I have seen the junction of hope and hopelessness. I spent the first few years of my life on Emerson Street in Haverhill, Massachusetts. The place was falling apart, and drugs changed hands in the house’s darker hallways. My mother rarely let me leave the house or play with the other children outside. I didn’t fully understand why, but I recognize now that she was concerned for my safety — she was concerned about the potential negative influences on my life.
My mother grew sick with cancer, and both of my parents were out of work. I was about 12. We were homeless for a brief period and later found a small motel room for the four of us. We managed to become at least somewhat financially stable, and were able to find a three story home in Lawrence, Massachusetts to call home. It was above our budget, but my father knew the landlord; he was willing to accept payments two, sometimes three months late. Our home may have been falling apart, in a dangerous part of the city, and right next to a nightclub, but we called it our home because that was all that we knew.
I was not fully aware of my family’s economic situation, but I understood that something was wrong. I was uncomfortable with the fact that I’d hear an ambulance blare at least once a day, and I never truly learned to differentiate the sounds of gunshots and fireworks. Both scared me. When I see depictions of Lawrence, I notice that it is always in viewed in the negative. Articles have labeled it, “The City of the Damned.” People at Georgetown who know my city went to Phillips Academy Andover and did community service in our centers, or taught English to the children of immigrant families. We, to outsiders, are a population to be saved.
Everyone I know gets something wrong about Lawrence. There are heroes. People who possess hope unlike anything I have seen; their desire to change their situation burns so brightly that those around them can’t help but notice that the room feels different when they arrive. These heroes who walk along the streets, dancing around heroin needles, are the youth. We, the young people who populate the city, have not had fair lives, but like any good hero story, we share our tragedies to empower those who may be scared to take a stand otherwise. I’ve had so many moments where I’ve mentored students from my hometown. Often, during the college application process, they are scared to put a school like Georgetown on the list. They are afraid because of the cost, the culture differences, and the distance from home. I’ve learned that I need to push these students to go beyond what they think is possible.
I share this all because I have been intensely reflecting on my purpose as of late. I am no longer in the city. I reside within Georgetown’s quiet and peaceful walls. A world where grades mean the world and where the struggles of my childhood would shake the foundations that most of my peers stand on. I have always believed in the capability of the youth within cities such as Lawrence, and I have often wondered how I can act on this belief in a manner that betters the world in some way. I have recently realized that I am now growing beyond the age of the students who I believe are the true champions of cities, and I am growing closer towards the world of being an adult. More specifically, a college graduate. I want to make sure that I do not become the type of graduate who gentrifies a city like Lawrence, and causes the cycle to repeat itself.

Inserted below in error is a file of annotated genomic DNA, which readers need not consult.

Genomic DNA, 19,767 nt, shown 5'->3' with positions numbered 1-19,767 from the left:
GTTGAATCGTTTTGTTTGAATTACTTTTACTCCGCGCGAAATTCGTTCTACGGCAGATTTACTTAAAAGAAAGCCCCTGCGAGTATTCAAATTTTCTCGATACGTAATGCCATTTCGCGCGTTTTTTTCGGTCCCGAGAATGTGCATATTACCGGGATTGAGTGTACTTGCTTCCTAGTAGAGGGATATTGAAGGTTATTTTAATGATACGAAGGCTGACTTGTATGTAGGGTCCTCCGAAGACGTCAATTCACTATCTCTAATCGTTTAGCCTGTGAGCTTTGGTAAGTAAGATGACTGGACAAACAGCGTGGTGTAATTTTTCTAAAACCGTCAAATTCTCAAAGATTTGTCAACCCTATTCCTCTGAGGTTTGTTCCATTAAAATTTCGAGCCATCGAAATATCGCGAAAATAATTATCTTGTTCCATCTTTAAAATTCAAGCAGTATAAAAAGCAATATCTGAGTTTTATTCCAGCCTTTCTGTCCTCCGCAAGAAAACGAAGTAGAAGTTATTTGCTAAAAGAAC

Taking a S.T.A.N.D
This realization has brought me to a decision that I made along with a group of close friends. Last year, I was tapped to apply for a Magis Row house which would be sponsored by the Georgetown Scholarship Program (GSP). The other people that were tapped —David Toledo (MSB ’19), Dylan Hughes (COL ’19), Kevin Durham (MSB ’19), and Christian Collier (COL ’19) — are all people who I have gotten to know well during my time at Georgetown. Our mission is to fight for socio-economic inclusivity on Georgetown’s campus and to bring together voices from a diverse spectrum of economic backgrounds.
With a similar mission in mind, Katie De Araujo (SFS ’18), Tithi Patel (SFS ’18), Beatrice Hociota (MSB ’19), and Shifaa Alsairafi (SFS ’18) worked in tandem with us and GSP to create the final product of all nine of our missions — the two S.T.A.N.D. Magis Row houses. After a long and difficult process, we came to the name S.T.A.N.D. because we strive for Socio-Economic Ties and Networks of Dialogue. We will create spaces for people of various economic backgrounds to meet with each other, engage in dialogue, and break the tendency to remain within our familiar circles.
We dived into the application process, outlining our programming, making PowerPoints, and coordinating with organizations on campus. During our grueling preparation, I came to understand that we all were in the second stage of being one of the “heroes” I mentioned earlier. We have all learned that in order to continue being beacons of hope, we must strive to educate those around us—we must work with the students who are of low socio-economic statuses and ensure that we foster dialogue with the much more wealthy greater campus.
This house is, in an actualized form, the core of my mission. I’ve made many friends on the Georgetown campus of varying familial income statuses, and what I’ve found across the board is that we all have much more in common than we initially think. Wealthy students deal with imposter syndrome; students of middle incomes have unique struggles that come as a result of financial aid issues. My dream is for the house to represent a diverse community, and for students who never had the chance to meet those different from them to come, sit at the table, and feel at home.